Minnesota company plans data center
KEARNEY — A Minnesota company plans to build a $7.65 million data center at the Tech One Crossing Technology Park in Kearney.
County and city officials announced Tuesday that the new Compute North facility would create 10 full-time technology and security jobs and would provide room for Computer North to grow its business.
Computer North is based in Eden Prairie, Minnesota, and has operations in South Dakota and Texas.
Ex-Starbucks CEO ‘detours’ WH run
WASHINGTON — Former Starbucks CEO Howard Schultz says he’s taking a “detour” from a possible independent presidential bid.
The billionaire businessman cites health concerns in a message to supporters, and says he’s taking the summer to rest and will revisit his presidential ambitions after Labor Day.
Two aides who spoke on the condition of anonymity to share internal discussions are confirming that Schultz’s Seattle-based campaign has made significant staffing cuts.
Schultz writes that he’s taking “this detour from the road reluctantly.” He says his “concern for our country’s future remains, as does my belief that the American people deserve so much more from our elected officials.”
He faced intense resistance earlier in the year from Democratic activists who feared an independent run would give President Donald Trump an easier path to re-election.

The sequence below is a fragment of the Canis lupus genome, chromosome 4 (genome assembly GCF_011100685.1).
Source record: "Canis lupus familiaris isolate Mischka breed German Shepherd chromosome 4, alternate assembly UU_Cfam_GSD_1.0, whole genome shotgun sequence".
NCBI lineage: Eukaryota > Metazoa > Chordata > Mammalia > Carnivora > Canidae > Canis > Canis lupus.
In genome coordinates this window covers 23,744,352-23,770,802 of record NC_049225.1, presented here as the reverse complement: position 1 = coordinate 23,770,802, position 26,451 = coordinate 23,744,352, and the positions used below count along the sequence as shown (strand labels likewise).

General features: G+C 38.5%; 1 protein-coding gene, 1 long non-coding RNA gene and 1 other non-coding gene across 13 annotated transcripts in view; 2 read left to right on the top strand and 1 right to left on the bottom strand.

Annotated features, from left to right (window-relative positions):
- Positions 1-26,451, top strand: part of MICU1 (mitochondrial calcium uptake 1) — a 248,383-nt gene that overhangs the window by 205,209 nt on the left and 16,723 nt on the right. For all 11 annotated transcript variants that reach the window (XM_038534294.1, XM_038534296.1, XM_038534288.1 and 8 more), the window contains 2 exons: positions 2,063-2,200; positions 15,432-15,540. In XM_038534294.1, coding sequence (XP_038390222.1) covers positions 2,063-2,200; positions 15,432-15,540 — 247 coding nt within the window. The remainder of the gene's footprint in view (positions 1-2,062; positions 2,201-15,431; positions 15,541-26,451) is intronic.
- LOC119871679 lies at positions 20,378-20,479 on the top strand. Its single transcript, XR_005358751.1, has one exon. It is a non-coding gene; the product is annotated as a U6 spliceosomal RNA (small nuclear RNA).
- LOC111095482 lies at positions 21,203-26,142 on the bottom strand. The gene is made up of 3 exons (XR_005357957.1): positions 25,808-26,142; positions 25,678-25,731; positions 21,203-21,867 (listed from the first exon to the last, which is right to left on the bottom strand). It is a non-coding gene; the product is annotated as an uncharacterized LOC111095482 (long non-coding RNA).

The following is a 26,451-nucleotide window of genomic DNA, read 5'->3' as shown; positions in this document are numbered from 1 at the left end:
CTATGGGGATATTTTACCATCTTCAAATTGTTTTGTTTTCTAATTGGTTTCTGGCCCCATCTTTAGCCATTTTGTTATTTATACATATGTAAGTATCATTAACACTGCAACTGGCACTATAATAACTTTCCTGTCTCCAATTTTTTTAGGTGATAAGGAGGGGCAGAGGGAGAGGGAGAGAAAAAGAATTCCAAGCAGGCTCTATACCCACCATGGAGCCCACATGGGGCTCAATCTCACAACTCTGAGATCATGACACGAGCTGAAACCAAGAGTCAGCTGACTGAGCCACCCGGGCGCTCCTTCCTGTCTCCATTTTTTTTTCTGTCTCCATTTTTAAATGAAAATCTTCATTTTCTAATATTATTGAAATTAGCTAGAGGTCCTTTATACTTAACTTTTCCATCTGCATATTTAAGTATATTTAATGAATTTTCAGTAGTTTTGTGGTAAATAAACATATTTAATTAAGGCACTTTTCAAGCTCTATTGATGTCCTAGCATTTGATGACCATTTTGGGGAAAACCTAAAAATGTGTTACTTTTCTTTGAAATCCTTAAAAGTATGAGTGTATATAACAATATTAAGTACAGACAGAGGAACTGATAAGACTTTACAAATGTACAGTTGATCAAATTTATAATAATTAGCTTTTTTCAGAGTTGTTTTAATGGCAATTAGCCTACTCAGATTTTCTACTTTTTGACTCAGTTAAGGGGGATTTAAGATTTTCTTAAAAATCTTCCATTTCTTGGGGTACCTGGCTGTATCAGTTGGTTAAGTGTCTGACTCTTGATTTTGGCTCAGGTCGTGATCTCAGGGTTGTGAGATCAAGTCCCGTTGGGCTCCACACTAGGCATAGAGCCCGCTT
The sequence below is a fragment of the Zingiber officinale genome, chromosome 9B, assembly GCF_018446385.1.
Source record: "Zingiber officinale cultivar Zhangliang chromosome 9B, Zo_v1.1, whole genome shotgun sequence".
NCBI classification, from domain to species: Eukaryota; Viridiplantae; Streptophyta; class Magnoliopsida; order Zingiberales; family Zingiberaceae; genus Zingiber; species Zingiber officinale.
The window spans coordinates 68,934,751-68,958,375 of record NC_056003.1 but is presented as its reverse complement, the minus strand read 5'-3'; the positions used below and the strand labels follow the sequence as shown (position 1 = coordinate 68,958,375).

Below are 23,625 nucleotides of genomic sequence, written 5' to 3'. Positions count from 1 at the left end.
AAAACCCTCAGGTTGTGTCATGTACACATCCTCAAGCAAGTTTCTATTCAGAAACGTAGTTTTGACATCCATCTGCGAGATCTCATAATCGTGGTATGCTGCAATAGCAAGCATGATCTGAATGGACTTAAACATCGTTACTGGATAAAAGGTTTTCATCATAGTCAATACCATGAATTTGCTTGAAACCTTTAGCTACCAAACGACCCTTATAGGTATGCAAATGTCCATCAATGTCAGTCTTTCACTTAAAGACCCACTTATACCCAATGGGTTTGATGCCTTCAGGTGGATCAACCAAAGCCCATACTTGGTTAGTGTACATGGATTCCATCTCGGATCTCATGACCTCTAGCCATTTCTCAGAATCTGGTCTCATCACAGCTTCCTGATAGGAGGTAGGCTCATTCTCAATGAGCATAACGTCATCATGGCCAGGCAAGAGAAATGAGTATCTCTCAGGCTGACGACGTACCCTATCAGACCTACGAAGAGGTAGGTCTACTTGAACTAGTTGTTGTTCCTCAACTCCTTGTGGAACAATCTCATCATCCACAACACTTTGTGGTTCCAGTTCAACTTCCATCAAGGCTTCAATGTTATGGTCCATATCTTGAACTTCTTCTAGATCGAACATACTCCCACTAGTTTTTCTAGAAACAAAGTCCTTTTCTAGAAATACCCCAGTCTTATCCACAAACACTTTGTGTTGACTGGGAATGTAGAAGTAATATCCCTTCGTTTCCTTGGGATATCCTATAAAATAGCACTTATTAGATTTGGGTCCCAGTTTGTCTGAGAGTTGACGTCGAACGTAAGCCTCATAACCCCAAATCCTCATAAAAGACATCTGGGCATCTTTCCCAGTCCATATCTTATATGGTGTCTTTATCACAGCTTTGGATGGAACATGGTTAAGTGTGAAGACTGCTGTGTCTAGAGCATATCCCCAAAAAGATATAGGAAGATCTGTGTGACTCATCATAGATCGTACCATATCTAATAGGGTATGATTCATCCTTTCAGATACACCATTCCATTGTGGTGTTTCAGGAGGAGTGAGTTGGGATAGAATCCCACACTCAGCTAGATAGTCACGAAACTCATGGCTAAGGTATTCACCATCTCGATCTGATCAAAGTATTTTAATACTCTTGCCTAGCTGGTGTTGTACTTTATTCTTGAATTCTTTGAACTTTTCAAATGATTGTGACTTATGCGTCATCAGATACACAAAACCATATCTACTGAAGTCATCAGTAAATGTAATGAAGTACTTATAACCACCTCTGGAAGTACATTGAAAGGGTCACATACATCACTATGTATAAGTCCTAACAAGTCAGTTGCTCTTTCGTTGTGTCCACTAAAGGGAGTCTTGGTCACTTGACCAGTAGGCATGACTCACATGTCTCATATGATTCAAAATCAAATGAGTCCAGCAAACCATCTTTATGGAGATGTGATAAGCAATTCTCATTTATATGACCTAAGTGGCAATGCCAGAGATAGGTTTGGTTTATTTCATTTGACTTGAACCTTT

Final Schilling case is dismissed
PROVIDENCE, R.I. — A judge has dismissed the final legal case stemming from Rhode Island’s failed $75 million deal with former Boston Red Sox pitcher Curt Schilling’s video game company, 38 Studios.
U.S. District Judge Jack McConnell on Tuesday dismissed the U.S. Securities and Exchange Commission’s lawsuit against a Wells Fargo employee. Peter Cannava was lead banker on the bond offering that funded the deal.
His lawyer says Cannava did not encounter any red flags when preparing the bond offering and the decision validates that there was no evidence Cannava misled investors.
The state’s economic development agency used bond funding to lure Schilling’s company from Massachusetts to Rhode Island in 2010. It later went bankrupt.
In a different lawsuit in state court, Rhode Island received about $61 million in settlements.